Saturday, March 30, 2013

Readful Things Blog interviews David Hudnut

I'm excited to announce that super-awesome Ionia Martin, hostess extraordinaire of the book review blog Readful Things Blog, has posted an interview with yours truly, David Hudnut.

You can read the full interview here:

I talk about my new novel Night Walk, and make lots of jokes about zombie poop.

Tuesday, March 26, 2013

"You can't HANDLE the HORROR!"

"I went to Hell after reading NIGHT WALK
 by David Hudnut. It was SOOO Scary..."
Welcome to Hell.

Come, step inside. Enjoy the show.
See life on the other side, get right up close.

I'm really worried. People who have read my horror novel NIGHT WALK are emailing me to tell me they can no longer sleep at night, that reading NIGHT WALK was so scary, they're now having nightmares that won't go away. Vivid night terrors that may in fact be real...

They tell me the events that happened in my book are now happening to them...

One person told me their friend read the book, and has been missing for three days, 

NIGHT WALK is so scary, I think it's killing people.

Whatever you do, please do not walk alone at night. There are terrible things waiting for you in the darkness...

The best way to keep safe is to arm yourself with information and stay inside.

Read NIGHT WALK so you'll know how to protect yourself when the creatures of the night follow YOU home...

You've been warned.

I cannot be held responsible for the nightmares...

It might even save your life...

Saturday, March 23, 2013


I finished recording and mastering a new tune this week. From my upcoming album HateBall, due out later this year.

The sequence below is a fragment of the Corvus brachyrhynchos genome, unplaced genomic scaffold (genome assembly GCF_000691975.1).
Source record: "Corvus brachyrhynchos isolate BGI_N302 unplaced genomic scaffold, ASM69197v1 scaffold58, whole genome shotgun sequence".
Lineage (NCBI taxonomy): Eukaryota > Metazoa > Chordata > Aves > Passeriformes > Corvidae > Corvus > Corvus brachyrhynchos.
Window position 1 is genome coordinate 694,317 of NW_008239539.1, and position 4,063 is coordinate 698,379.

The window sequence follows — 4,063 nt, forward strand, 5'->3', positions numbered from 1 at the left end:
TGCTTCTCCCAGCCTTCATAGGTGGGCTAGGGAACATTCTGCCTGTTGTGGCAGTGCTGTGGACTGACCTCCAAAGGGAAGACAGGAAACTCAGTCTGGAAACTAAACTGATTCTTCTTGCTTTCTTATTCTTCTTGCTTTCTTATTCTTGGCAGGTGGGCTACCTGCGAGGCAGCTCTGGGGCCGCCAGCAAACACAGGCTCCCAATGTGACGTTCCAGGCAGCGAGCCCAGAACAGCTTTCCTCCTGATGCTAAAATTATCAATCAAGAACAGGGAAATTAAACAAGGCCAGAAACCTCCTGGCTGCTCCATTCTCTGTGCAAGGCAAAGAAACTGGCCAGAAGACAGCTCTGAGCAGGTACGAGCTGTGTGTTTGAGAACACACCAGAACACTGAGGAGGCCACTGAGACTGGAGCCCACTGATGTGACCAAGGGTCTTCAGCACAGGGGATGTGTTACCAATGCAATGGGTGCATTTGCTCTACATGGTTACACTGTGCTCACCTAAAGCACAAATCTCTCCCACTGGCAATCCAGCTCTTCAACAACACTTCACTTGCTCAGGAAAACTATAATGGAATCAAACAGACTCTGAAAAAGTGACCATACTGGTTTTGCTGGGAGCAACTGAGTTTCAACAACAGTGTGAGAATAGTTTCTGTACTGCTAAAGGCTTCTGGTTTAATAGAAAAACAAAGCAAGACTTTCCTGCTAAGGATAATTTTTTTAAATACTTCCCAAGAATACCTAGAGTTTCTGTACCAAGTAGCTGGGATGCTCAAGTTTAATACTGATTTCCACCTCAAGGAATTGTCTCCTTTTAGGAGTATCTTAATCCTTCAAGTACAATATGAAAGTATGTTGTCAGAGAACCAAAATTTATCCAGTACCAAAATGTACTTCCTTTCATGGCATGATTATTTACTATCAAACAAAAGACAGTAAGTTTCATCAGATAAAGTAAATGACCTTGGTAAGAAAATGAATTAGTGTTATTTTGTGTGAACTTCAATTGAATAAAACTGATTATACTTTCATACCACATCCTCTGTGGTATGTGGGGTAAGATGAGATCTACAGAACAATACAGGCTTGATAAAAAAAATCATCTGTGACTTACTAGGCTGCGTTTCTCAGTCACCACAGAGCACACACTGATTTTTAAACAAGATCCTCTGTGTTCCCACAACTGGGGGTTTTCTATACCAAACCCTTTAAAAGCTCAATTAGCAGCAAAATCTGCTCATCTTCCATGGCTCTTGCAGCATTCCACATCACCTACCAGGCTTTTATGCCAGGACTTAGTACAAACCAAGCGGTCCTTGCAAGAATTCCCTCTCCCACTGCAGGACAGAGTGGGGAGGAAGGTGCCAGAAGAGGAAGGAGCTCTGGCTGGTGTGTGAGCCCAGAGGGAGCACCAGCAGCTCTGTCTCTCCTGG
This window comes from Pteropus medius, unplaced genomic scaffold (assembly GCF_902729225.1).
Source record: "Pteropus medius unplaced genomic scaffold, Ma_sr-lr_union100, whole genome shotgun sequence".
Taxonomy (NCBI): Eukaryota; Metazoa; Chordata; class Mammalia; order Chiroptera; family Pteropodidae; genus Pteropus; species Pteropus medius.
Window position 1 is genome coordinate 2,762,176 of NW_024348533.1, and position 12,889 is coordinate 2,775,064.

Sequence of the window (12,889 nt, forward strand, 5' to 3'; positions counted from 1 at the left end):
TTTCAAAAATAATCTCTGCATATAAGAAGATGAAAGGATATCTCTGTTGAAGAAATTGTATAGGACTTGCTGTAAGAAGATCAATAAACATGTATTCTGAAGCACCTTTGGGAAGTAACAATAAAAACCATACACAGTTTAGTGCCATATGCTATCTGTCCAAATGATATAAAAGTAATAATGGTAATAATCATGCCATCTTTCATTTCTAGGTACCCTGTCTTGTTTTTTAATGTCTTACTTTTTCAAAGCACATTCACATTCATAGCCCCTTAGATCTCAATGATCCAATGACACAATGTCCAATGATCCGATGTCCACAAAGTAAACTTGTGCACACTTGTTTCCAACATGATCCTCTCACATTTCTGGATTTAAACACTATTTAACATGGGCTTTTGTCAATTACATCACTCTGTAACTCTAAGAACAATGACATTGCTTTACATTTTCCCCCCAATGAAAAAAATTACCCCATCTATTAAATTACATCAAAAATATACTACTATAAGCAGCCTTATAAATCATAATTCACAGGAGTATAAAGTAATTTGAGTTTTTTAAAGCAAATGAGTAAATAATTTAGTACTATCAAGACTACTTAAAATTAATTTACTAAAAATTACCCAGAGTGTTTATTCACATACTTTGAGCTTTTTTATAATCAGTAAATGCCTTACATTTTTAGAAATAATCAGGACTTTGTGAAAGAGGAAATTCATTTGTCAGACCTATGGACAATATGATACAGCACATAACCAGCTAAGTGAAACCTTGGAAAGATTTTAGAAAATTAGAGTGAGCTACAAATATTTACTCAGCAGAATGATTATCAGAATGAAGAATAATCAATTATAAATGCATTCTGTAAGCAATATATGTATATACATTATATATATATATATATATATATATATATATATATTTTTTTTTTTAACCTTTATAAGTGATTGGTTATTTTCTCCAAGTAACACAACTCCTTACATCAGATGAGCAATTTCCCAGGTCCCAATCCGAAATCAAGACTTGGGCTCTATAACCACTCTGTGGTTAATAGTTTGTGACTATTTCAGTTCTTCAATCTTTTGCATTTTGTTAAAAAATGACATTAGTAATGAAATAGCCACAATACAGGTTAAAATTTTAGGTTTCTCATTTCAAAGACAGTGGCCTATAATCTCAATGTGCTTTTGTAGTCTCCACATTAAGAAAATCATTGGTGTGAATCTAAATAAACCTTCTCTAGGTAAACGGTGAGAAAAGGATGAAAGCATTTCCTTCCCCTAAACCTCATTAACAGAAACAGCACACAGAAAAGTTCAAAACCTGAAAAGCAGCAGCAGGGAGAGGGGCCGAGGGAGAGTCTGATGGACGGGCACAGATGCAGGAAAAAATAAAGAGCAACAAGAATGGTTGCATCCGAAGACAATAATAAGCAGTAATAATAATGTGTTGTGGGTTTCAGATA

It's what we all want to do when our bosses piss us off.

Kill everybody, Kill!

Friday, March 22, 2013

In response to the question of how much A should go in YA

I just read an article on Ionia Martin's blog called "Too much A in YA?"

Ionia asked how much adult content is appropriate for YA books.

In the comments for Ionia's article, there was a comment by Travels With Mary linking to the following article "Why the Best Kids Books Are Written in Blood" by Sherman Alexie. In brief the article talks about how Sherman Alexie's personal account of his harsh childhood touched the hearts of young children facing similar struggles.

Mary's comments and Sherman Alexie's article reminded me of the following event from my own life:

I was attending a party 6 or 7 years ago. I met a young African American man who had grown up in South Central Los Angeles. He told me he wanted to be a writer. We talked for a long time about all manner of topics, but I encouraged him to follow his passion for storytelling. At one point, I related an anecdote to him about how a few years prior, I had witnessed my good friend's two young kids (ages 3.5 and 5) watching the animated film "The Land Before Time." In the movie, there is a scene wherein the toddler dinosaurs must enter a dark cave. Outside, there is a lightning storm. I remember my friend's children being terrified of the darkness and ominous quality of the scene. It was all about the basic childhood fear of the dark and the unknown, but that was it. No villains. Just the darkness. My friend's two children were literally holding couch pillows up to their faces, at eleven in the morning no less, and peeking nervously at the TV screen as the toddler dinosaurs crept into the cave. As I told this story to the young African American man at the party, I could tell he found it bizarre. When I finished, he said to me: "When I was five, we worried about being shot dead on our front lawn."

I had been trying to make the point to this young African-American man about how easily children are frightened. I was speaking from the context of my personal experiences, which were drastically different than his.